When I decided to run a marathon, I’d never even run a 5K. I had A LOT to learn (well, everything, really) about running. I didn’t know that I needed to buy shoes that were a little larger than my normal size until I visited the local running store for a fitting. I didn’t know running on the asphalt on the street was better for my body than running on the hard concrete of the sidewalk. I didn’t know about protein powders, energy gels, foam rollers, or Body Glide.
Most importantly, I had no idea how to train for such a massive physical goal. I found a great training program designed for people just like me: The Non-Runners’ Marathon Trainer by David A. Whitsett, Forrest Allen Dolgener, and Tanjala Mabon Cole. Its premise is that marathon running is as much a mental game as a physical one, and it provides exercises to train runners in both aspects. It made the impossible seem totally doable.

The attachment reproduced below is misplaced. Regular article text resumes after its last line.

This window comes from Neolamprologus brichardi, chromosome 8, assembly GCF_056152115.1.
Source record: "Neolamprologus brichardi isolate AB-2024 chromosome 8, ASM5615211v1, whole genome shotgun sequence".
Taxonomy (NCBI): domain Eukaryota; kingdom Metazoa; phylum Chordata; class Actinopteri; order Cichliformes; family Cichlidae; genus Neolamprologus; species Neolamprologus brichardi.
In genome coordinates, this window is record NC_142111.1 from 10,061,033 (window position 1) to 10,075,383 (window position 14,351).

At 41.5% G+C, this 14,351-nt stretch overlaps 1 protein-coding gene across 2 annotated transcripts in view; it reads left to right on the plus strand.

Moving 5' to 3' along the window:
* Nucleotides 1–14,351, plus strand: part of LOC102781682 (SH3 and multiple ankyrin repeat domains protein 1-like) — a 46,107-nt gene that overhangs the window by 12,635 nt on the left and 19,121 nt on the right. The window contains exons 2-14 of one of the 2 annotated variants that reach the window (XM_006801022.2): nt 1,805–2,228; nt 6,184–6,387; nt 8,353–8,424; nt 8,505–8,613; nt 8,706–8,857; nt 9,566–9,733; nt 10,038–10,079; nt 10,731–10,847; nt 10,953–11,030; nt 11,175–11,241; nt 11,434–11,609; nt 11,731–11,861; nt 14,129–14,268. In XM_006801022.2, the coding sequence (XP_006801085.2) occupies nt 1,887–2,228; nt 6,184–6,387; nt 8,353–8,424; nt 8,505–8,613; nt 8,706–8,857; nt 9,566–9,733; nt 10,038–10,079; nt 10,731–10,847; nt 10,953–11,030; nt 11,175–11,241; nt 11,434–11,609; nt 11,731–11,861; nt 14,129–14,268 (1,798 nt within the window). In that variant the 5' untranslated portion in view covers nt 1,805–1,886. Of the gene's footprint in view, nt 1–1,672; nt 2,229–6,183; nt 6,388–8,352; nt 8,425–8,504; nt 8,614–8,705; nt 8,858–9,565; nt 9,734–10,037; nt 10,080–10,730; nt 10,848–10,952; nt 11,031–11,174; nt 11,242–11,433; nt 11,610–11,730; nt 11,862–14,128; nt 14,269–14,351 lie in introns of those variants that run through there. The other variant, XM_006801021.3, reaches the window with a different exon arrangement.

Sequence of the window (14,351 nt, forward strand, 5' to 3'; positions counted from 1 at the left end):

If you’re doing something you are not sure you can accomplish, there is a resource like that book out there for you, too. Don’t be too proud to ask around and look like a novice.
Be prepared to learn what you don’t know about achieving your goal, by joining a training group, employing a coach, or finding resources online and in print.
4. Be prepared to put in a ton of time
Even my non-runners’ marathon plan required me to run 36 miles per week during the peak weeks of my training. My pace ranged anywhere from 9:45/mile for a short run to 13:25 (!) minutes/mile that one time I ‘ran’ 10 miles with an epic hangover. You can see how the hours added up quickly. Any similarly lofty goal is gonna require you to invest regular time if you want to achieve it.
You have the time in your schedule to do anything that is truly important to you. You might need to make some adjustments to the way your life looks right now, but I assure you it can be done.
Make time in your schedule to slowly work toward your massive goal.
5. Enlist some support
Running for all those hours every week with preschoolers in the house meant that I needed lots of childcare help. As a member of a gym with a childcare center, I took advantage of the fact that they would watch my kids for 2 hours per day and got in lots of treadmill miles. When I wanted to run outside, my husband, my neighbors, and visiting friends and family cared for the kids.